The model is intended as a management tool that water-resource managers can use to guide decisions regarding future development in the basin. The model and associated files are designed to permit (1) creation of scenarios that represent planned or hypothetical development in the basin, and (2) assessment of the flooding and chemical loads that are likely to result. Instream stormflow-detention basins can be simulated in separate scenarios to assess their effect on flooding and chemical loads. This report (1) provides examples of how the model can be applied to address these issues, (2) discusses the model revisions required to simulate land-use changes and detention basins, and (3) describes the analytical steps necessary to evaluate the model results.

TABLE OF CONTENTS 

Abstract

Introduction

Purpose and Scope

Previous Studies

Study Area

Climate

Geology and Topography

Soils

Land Use and Land Cover

Hydrology

Surface Water

Wetland Areas

New York State Erie (Barge) Canal

Runoff from Rochester

Ground Water

Effects of Urbanization

Stream-Water Quality

Precipitation-Runoff Model

Model Selection

Model Description

Input and Calibration Data

Meteorological Data

Streamflow Data

Water-Temperature Data

Stream-Water-Quality Data

Atmospheric-Deposition-Quality Data

Bed-Material Particle-Size Data

Basin Representation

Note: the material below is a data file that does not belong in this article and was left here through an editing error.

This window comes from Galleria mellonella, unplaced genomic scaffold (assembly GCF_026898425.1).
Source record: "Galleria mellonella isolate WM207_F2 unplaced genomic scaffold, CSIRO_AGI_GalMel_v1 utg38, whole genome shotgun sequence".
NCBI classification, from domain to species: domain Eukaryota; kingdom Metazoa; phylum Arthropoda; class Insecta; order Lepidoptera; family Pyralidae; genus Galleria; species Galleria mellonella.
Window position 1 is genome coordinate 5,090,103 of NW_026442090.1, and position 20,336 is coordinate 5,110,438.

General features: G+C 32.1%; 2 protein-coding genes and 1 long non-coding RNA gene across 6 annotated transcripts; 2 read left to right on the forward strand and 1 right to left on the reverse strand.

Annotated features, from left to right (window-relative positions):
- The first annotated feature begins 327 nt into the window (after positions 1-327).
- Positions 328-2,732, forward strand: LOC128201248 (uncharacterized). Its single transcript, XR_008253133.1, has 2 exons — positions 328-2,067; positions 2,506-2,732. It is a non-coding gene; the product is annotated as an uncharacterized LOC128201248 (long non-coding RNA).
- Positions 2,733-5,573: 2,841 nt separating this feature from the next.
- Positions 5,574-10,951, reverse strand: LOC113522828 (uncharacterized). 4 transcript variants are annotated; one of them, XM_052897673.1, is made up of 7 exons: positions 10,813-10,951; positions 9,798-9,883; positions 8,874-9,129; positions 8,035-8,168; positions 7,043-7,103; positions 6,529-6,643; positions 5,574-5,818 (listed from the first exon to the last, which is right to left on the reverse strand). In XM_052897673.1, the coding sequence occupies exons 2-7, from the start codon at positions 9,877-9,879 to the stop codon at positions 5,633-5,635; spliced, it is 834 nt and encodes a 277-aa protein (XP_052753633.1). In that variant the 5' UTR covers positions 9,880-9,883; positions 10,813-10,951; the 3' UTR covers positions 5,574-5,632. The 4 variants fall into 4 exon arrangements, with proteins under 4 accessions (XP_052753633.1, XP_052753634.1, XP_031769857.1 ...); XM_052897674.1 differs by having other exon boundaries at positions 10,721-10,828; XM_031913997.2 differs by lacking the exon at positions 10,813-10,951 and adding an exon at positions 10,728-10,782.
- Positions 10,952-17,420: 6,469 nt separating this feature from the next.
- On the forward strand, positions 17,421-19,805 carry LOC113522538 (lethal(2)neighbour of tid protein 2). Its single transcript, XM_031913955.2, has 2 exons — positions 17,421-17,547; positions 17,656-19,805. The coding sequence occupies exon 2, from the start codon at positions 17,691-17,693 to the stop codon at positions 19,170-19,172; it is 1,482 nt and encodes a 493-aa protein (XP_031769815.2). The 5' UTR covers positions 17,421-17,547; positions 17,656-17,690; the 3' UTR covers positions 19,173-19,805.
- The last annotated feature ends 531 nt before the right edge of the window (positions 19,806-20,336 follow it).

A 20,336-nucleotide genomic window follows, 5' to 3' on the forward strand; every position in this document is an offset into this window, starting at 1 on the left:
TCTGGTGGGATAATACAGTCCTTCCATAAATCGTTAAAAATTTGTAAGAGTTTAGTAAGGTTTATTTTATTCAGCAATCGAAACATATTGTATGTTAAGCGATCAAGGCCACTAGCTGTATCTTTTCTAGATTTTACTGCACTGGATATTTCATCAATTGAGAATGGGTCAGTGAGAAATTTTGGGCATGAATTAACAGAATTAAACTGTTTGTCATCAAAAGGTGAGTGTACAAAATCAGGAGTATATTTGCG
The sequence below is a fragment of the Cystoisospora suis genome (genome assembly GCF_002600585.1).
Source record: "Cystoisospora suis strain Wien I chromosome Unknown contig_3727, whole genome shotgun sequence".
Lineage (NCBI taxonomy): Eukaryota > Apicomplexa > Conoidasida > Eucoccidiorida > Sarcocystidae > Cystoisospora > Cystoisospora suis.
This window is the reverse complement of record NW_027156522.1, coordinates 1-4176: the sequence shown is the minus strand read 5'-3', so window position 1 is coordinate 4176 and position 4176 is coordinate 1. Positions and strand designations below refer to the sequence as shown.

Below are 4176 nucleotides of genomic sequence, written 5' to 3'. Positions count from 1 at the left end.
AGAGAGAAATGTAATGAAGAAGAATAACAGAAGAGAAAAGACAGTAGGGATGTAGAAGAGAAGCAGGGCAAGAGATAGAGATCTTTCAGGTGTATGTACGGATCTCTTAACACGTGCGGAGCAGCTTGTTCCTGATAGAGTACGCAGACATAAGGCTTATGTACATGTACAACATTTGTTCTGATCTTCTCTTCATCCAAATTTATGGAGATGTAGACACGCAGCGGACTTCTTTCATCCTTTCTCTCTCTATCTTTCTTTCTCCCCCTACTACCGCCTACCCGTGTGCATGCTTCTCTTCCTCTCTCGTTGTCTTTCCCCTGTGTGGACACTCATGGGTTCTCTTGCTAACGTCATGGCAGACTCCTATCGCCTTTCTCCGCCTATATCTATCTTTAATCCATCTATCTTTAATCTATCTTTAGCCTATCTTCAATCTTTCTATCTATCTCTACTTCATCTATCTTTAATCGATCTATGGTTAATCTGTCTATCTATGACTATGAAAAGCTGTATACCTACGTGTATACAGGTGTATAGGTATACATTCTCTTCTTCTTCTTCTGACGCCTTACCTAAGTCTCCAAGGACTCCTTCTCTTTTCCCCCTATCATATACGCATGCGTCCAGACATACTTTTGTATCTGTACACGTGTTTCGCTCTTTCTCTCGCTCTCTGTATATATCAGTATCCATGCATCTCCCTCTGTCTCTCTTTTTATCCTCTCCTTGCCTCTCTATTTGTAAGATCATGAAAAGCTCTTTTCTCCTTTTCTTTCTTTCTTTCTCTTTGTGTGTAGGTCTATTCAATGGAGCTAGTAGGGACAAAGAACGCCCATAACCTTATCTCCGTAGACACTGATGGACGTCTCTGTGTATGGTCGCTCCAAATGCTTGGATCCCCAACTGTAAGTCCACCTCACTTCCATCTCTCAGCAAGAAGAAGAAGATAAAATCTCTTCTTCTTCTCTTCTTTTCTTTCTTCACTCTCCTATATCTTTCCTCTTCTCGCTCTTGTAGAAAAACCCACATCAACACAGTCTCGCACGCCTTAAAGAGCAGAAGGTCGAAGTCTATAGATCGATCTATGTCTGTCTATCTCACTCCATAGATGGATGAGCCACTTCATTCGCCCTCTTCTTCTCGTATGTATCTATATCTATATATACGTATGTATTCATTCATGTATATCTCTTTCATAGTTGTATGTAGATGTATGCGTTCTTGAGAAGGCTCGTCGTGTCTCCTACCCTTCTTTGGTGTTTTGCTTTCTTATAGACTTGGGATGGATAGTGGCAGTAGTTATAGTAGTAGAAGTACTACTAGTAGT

Hydrologic-Response Units

Pervious Land Segments (PERLNDs)

Impervious Land Segments (IMPLNDs)

Hydrologic Response Unit (HRU) Summary

Stream Reaches

Simulation Complexities

Wetlands

Ground-Water Flow Out of the Basin

Surface-Water Losses to Fractured Bedrock

Hydrologic Connections with the NYS Erie (Barge) Canal

Diversions from the Erie (Barge) Canal

Diversions to Golf Courses in Allen Creek Subbasin

Ground-Water Recharge Sites

Excess Stormflow in White Brook

Jefferson Road Stormwater-Management Facility

Runoff from the City of Rochester

Areas of Severe Streambank Erosion

Hypothetical Stormflow-Detention Basins

Model Calibration and Performance

Hydrologic Component of Model

Model Performance

Model Sensitivity to Parameter Values

Model Uncertainty

Water-Quality Components of Model

Water Temperature

Sediment Loads

Nutrient Loads

Phosphorus Constituents

Nitrogen Constituents

Model Applications

Land-Use Changes

Effects on Streamflow

Effects on Stream-Water Quality

Stormflow-Detention Basin

Effects on Streamflow

Effects on Stream-Water Quality

Flood-Frequency Analysis

Summary

Acknowledgments

References

Appendix--Sources of Data

Geographic Information System Coverages

Miscellaneous Data

Computer Programs


If you have Adobe® Acrobat® or Adobe® Acrobat® Reader® installed on your computer, you may view and print the PDF version of this report. Acrobat Reader, is a free download from . Adobe Systems, IncUsers with disabilities can view information concerning accessibility at access.adobe.com.

 

For further information, contact:

Rafael W. Rodriques, Director

U.S. Geological Survey

New York Water Science Center

425 Jordan Road

Troy, NY 12180-8349

 

dc_ny@usgs.gov

or

Visit our Web site at:

ny.water.usgs.gov


U.S. Department of the Interior, U.S. Geological Survey
Persistent URL:
Page Contact Information: Contact USGS
Last modified: Thursday, January 10 2013, 04:54:20 PM
FirstGov button  Take Pride in America button